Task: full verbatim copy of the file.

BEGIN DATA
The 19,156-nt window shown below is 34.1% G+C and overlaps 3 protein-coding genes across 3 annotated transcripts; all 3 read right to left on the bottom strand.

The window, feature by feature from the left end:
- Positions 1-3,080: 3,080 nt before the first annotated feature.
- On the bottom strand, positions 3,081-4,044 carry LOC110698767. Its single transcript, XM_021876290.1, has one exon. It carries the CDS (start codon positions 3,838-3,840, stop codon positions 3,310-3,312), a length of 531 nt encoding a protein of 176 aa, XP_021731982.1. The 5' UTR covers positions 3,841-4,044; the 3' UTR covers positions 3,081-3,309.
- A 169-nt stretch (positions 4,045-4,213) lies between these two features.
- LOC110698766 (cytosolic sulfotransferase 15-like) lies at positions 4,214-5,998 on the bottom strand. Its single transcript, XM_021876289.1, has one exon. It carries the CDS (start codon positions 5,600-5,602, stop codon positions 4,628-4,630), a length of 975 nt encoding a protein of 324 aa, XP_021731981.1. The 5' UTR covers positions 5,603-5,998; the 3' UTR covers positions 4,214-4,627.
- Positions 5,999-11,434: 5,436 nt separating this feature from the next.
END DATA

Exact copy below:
The 19,156-nt window shown below is 34.1% G+C and overlaps 3 protein-coding genes across 3 annotated transcripts; all 3 read right to left on the bottom strand.

The window, feature by feature from the left end:
- Positions 1-3,080: 3,080 nt before the first annotated feature.
- On the bottom strand, positions 3,081-4,044 carry LOC110698767. Its single transcript, XM_021876290.1, has one exon. It carries the CDS (start codon positions 3,838-3,840, stop codon positions 3,310-3,312), a length of 531 nt encoding a protein of 176 aa, XP_021731982.1. The 5' UTR covers positions 3,841-4,044; the 3' UTR covers positions 3,081-3,309.
- A 169-nt stretch (positions 4,045-4,213) lies between these two features.
- LOC110698766 (cytosolic sulfotransferase 15-like) lies at positions 4,214-5,998 on the bottom strand. Its single transcript, XM_021876289.1, has one exon. It carries the CDS (start codon positions 5,600-5,602, stop codon positions 4,628-4,630), a length of 975 nt encoding a protein of 324 aa, XP_021731981.1. The 5' UTR covers positions 5,603-5,998; the 3' UTR covers positions 4,214-4,627.
- Positions 5,999-11,434: 5,436 nt separating this feature from the next.